Johnson's luscious and beautiful black facade should not have been replaced, although Terence Riley, curator of the  museum's architecture department, indicated in an interview at a reception at the opening of the exhibition of the finalists' designs that Johnson did not raise objections to Taniguchi's removal of his garden facade.

Philip Johnson's handsome black annex

Philip Johnson's beautiful back building, seen from the garden, would disappear in new plan

Taniguchi's design has a sleekness that is not inappropriate for MOMA, but it is a disappointing choice especially in a post-Frank Gehry/Bilbao Guggenheim Museum world.

Model of garden plans View of Garden in May 2002

Model of planned expansion showing garden and new facades, left and view in May 2002 showing black facade of Philip Johnson wing and Cesar Pelli's cascading skylights, both of which will be replaced in new plan, right

The most exciting proposal of the three finalists came from Jacques Herzog and Pierre de Meuron, who created a prismatic tower to the west of the Museum Tower that was very dramatic and daring.

Jacques Herzog and Pierre de Meuron created a very complex prism,
shown in dark lucite above, to west of the Museum Tower

The museum appointed a committee  of  museum trustees and officials composed of Ronald S. Lauder, the museum's board chairman, Agnes Gund, the museum's board president, David Rockefeller Sr., chairman emeritus of the board, Glenn  D. Lowry, the museum's director, Marshall S. Cogan, Jerry I. Speyer, the chairman of the museum's expansion committee, and Sid R. Bass, the chairman of the museum's selection committee, to choose a new architect and to travel extensively with curator Riley to visit Europe, Japan and sites in the United States to view various architects' works.  Three other museum trustees, architects Edward Larrabee Barnes and Philip Johnson, and Barbara Jakobson, served as advisors to the selection committee.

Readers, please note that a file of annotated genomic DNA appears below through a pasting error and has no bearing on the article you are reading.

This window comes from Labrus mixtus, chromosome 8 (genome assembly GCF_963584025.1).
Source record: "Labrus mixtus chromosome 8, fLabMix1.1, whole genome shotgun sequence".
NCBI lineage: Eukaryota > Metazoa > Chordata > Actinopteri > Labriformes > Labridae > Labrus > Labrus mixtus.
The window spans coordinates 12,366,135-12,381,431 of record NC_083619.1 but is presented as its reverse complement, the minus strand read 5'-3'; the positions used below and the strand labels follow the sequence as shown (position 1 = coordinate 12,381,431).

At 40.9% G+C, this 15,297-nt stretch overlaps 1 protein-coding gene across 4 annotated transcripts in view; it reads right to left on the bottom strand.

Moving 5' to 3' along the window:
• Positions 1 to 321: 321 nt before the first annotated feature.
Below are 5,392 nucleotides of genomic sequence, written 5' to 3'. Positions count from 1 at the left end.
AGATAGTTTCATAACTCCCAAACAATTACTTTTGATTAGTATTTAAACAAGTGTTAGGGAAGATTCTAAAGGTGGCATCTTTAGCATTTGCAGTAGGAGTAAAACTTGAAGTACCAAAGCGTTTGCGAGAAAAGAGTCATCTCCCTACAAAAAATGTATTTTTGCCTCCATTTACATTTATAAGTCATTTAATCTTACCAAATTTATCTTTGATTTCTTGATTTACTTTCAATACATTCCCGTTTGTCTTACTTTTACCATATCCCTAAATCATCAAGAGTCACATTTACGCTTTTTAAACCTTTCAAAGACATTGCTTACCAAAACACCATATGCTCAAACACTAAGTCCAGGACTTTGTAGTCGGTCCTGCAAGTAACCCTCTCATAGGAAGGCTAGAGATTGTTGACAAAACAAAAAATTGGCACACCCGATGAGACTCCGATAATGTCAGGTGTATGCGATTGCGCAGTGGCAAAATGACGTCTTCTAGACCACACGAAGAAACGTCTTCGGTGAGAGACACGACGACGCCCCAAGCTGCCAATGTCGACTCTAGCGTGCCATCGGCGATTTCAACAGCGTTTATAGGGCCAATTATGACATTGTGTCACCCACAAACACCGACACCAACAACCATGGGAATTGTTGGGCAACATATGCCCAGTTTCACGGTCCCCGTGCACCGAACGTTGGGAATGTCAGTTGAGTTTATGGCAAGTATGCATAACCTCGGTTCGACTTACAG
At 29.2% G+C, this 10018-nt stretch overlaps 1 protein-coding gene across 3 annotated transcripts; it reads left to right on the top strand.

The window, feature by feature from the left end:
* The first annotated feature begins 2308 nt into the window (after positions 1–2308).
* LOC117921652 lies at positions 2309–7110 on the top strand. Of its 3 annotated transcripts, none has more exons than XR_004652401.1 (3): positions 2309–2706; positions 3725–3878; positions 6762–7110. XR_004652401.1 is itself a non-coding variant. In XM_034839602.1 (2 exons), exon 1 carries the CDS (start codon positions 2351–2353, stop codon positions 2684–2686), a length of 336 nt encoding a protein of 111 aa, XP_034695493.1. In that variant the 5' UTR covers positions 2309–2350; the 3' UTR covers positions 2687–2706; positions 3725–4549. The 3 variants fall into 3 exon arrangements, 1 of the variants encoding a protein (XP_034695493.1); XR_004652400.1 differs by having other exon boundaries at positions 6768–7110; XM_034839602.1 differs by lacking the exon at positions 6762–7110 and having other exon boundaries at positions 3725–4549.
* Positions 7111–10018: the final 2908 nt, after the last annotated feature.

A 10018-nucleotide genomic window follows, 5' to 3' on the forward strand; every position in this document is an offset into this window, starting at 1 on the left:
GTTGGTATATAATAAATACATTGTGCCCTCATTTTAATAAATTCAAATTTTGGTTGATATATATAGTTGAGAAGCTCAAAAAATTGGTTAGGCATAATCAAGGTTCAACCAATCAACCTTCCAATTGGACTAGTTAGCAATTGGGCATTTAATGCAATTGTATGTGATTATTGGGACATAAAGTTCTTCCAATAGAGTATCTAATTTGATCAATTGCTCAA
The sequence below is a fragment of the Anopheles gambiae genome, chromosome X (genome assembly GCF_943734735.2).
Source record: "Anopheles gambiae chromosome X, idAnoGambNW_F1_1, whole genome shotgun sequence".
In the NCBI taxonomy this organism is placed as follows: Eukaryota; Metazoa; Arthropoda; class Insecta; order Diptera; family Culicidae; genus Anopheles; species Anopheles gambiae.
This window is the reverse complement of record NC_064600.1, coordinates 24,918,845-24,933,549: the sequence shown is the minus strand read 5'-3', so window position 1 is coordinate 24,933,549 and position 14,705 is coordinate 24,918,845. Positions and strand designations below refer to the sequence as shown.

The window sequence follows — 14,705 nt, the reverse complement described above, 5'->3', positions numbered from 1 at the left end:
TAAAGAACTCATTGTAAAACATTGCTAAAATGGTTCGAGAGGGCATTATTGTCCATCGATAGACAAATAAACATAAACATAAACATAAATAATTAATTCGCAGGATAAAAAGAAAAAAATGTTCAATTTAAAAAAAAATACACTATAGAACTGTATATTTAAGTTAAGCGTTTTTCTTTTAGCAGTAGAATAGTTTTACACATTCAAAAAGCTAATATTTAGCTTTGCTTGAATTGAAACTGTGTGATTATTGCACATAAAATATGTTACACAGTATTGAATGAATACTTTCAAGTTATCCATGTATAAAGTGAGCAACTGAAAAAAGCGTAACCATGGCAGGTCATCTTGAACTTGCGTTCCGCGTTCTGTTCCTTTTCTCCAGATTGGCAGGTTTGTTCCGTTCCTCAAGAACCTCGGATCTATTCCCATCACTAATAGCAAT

Moma Tower MoMa Tower

MOMA Tower designed by Cesar Pelli seen from the northeast

Ms. Lessard reported in her magazine article that "Herzog and de Meuron came up with something sensational, a design that was probably closest to what the committee had in mind when it embarked on its journey."  "The architects," she continued, "are known for their original use of glass and metal screens on facades. Their proposal for MOMA included a combination of movable partitions and glass facades that promised a sumptuous effect.  Most attention-getting, however, was a curatorial tower that rose beside the Pelli tower, an abstract shape with adze-like sculptural planes."

This aspect of their design was an asymmetrical, tottering, teetering spindle that looked something like a Space Age probe about to launch precariously, but mightily.  It was closest in spirit to modernistic airport control towers. The brilliance of the proposal was its scale, which was modest in the lee of the looming Pelli tower and yet potent in its compactness and flair, a marvelous counterfoil to the tower and a significant sculptural addition to the city.  Indeed, the tower might well have become the most important modern sculpture in the museum's collection.  Brancusi would have certainly approved.